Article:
Phones 4u, the long established UK mobile phone retailer, put itself into administration over the weekend, after Vodafone and EE decide not to renew their contracts. Although these contracts do not expire until next year – February and October respectively – the company decided to bring in the administrators without delay.
O2 had already departed at the beginning of this year, which left Vodafone and EE accountable for over 90% of the connections made by Phones 4u, and their withdrawal has put the company in an impossible position.
In a press release entitled ‘Decisions by Vodafone and EE force Phones 4u to seek Administrators’ protection’ , the company put it that:
‘This decision [not to renew its contract] by EE, which quickly follows a similar recent one by Vodafone, means that Phones 4u is suddenly in a position where it will be without a mobile network partner when the current contract expires.’
The decision is a massive blow to the UK mobile phone industry. Phones 4u, up to this point, had been a profitable business with an annual turnover of more £1billion, EBITDA (earnings before interest, taxes, depreciation and amortization) of £105 million for 2013, had 550 standalone stores and employed 5,596 people. (BC Partners )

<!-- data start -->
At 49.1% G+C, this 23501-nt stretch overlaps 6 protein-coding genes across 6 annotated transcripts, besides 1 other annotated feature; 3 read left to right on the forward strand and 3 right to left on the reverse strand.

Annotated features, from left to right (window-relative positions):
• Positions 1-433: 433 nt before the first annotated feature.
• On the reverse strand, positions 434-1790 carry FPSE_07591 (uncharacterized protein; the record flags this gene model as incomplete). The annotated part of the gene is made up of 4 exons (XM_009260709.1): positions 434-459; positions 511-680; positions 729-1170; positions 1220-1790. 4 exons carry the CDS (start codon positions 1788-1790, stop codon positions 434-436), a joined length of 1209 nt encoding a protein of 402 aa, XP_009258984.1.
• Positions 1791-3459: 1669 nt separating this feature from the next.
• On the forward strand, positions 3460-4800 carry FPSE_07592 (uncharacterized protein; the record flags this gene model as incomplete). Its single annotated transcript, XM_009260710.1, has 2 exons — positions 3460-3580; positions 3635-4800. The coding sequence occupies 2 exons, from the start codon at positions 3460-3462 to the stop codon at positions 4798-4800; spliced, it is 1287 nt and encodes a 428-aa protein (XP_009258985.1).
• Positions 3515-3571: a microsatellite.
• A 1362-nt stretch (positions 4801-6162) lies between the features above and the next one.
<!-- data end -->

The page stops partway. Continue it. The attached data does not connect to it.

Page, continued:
Robert Jonathan Hunt, one of the appointed administrators to the phone retailer, said:
‘This is a very sad day for the business and the many people working there. In light of our impending appointment the directors understandably took the decision to close all the shops today and sent many staff home.
‘Our initial focus will be to quickly engage with parties who may be interested in acquiring all or part of the business, and to better understand the financial position and options for the company. The stores will remain closed while we have these conversations.’ (pac)
Vodafone and EE have expressed their distress at having been made scapegoats for Phones 4u’s move into administration. In a statement to Telecoms.com Vodafone said:
'We are saddened to read that Phones 4u have gone into administration and the impact that will have on their employees. However, we strongly reject any suggestion that we have behaved inappropriately at any stage during our negotiations with Phones 4u. […] Phones 4u were offered repeated opportunities to propose competitive distribution terms to enable us to conclude a new agreement, but was unable to do so on terms which were commercially viable for Vodafone in the current UK market conditions.'